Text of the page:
A Peloton stationary bike for sale at the company’s showroom in Dedham, Massachusetts, U.S., on Wednesday, Feb. 3, 2021.
Adam Glanzman | Bloomberg | Getty Images
Peloton on Tuesday reported a wider-than-expected quarterly loss and a steep decline in sales, as inventory piled up in warehouses and ate away at the company’s cash.
The connected fitness equipment maker also offered up a weak sales outlook for the fiscal fourth quarter, citing softer demand. The company anticipates planned subscription price hikes may lead some users to cancel their monthly memberships.
Peloton’s shares closed down nearly 9% at $12.90 Tuesday, a new low for the stock. Its market valuation is more than $4 billion after hitting $50 billion early last year.
Peloton’s excess inventory forced the company to rethink its capital structure, Chief Executive Officer Barry McCarthy said in a letter to shareholders. Peloton finished the quarter “thinly capitalized” with $879 million in unrestricted cash and cash equivalents, he said.
To address this, the company earlier this week signed a binding commitment letter with JPMorgan and Goldman Sachs to borrow $750 million in five-year term debt, according to the CEO. The two banks led Peloton’s IPO in 2019.
With the fresh capital infusion from the term loan, McCarthy said he’s confident the company can return to free cash flow positive by fiscal 2023. “We’ve got plenty of capital to do that,” he said on a post-earnings conference call. “Regardless of what happens in the economy. Full stop.”
McCarthy said in the letter he is focused on stabilizing Peloton’s cash flow, getting the right people in the right roles and growing the business again. Expanding subscription revenue is a centerpiece of McCarthy’s strategy, something he takes from his prior experiences at Spotify and Netflix. He also said Peloton will soon be selling its products through third-party retailers, a step the company has not taken before.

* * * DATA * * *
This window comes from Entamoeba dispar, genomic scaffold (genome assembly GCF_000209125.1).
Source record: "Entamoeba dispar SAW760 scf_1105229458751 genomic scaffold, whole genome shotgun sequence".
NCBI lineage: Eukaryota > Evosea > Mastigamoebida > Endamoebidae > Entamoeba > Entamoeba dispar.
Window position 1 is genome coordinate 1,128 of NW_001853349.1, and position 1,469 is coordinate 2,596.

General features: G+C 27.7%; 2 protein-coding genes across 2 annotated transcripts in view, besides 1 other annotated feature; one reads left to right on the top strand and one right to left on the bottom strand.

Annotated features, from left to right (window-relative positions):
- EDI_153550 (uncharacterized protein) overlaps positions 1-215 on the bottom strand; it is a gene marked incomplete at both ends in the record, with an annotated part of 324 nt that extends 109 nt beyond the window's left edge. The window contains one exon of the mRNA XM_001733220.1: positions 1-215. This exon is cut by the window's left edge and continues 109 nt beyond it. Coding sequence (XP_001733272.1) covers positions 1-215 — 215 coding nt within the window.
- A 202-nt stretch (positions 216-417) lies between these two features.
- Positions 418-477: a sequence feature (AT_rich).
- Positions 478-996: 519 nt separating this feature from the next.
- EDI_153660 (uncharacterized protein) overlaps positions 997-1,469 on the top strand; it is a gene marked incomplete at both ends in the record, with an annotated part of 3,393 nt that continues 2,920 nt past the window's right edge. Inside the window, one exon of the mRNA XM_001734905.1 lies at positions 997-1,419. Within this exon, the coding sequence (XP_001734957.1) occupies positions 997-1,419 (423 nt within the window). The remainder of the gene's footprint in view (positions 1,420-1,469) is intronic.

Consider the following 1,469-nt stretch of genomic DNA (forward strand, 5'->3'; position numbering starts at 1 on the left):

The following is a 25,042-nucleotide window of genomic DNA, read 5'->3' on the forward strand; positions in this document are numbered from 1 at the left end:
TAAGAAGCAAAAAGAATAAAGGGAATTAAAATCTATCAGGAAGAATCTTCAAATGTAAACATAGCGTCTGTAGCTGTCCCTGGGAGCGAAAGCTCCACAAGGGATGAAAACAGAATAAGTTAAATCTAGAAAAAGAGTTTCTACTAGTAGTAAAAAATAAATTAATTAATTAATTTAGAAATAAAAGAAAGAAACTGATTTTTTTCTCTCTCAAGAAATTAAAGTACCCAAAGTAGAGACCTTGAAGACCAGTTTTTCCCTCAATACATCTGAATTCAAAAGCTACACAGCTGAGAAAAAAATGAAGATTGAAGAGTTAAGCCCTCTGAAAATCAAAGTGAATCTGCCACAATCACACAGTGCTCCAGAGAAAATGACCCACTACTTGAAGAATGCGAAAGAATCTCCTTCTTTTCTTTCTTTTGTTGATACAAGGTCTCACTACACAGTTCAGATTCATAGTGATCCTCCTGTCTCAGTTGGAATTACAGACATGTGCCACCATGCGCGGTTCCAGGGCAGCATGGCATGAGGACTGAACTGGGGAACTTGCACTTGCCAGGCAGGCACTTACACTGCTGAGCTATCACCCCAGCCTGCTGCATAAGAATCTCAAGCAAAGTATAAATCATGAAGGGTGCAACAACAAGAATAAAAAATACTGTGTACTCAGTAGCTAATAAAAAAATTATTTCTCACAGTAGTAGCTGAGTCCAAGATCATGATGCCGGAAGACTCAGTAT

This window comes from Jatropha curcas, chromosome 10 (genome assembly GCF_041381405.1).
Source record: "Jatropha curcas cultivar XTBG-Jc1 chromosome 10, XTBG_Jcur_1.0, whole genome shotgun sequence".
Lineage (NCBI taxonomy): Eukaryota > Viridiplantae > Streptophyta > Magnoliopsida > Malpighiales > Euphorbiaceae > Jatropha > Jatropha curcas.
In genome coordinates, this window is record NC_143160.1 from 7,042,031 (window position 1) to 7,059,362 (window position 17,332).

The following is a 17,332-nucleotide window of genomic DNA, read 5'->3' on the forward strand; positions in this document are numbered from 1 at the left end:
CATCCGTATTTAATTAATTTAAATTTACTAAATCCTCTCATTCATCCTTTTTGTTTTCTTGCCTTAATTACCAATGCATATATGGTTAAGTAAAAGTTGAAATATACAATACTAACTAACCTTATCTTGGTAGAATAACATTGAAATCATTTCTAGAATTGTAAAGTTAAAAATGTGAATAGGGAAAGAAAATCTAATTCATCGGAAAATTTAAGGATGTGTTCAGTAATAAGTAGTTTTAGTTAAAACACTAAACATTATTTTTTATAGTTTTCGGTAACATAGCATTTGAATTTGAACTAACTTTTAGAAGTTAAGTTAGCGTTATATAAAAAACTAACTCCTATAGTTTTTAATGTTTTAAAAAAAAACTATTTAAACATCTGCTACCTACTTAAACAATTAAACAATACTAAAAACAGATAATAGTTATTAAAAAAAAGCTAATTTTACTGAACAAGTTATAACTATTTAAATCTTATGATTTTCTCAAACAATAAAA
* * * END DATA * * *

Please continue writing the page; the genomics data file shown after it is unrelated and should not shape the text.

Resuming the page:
Here’s how Peloton did in the three-month period ended March 31 compared with what Wall Street was expecting, based on a survey of analysts by Refinitiv:
- Loss per share: $2.27 vs. 83 cents expected
- Revenue: $964.3 million vs. $972.9 million expected
Peloton’s losses widened in the fiscal third quarter to $757.1 million, or $2.27 per share, from a net loss of $8.6 million, or 3 cents a share, a year earlier. That came in larger than the per-share loss of 83 cents that analysts had been looking for.
Revenue dropped to $964.3 million from $1.26 billion a year earlier. That was short of expectations for $972.9 million and marked the company’s first year-over-year decline in sales since it went public in 2019.
Peloton said the drop was primarily driven by a steep reduction in consumer demand coming off of the Covid-19 pandemic‘s peak. That was partially offset by higher treadmill sales, it said.
But Peloton also noted that it faced higher-than-anticipated returns of its Tread+ machine, which was recalled last May, that totaled…
Read More: Peloton (PTON) fiscal Q3 2021 losses mount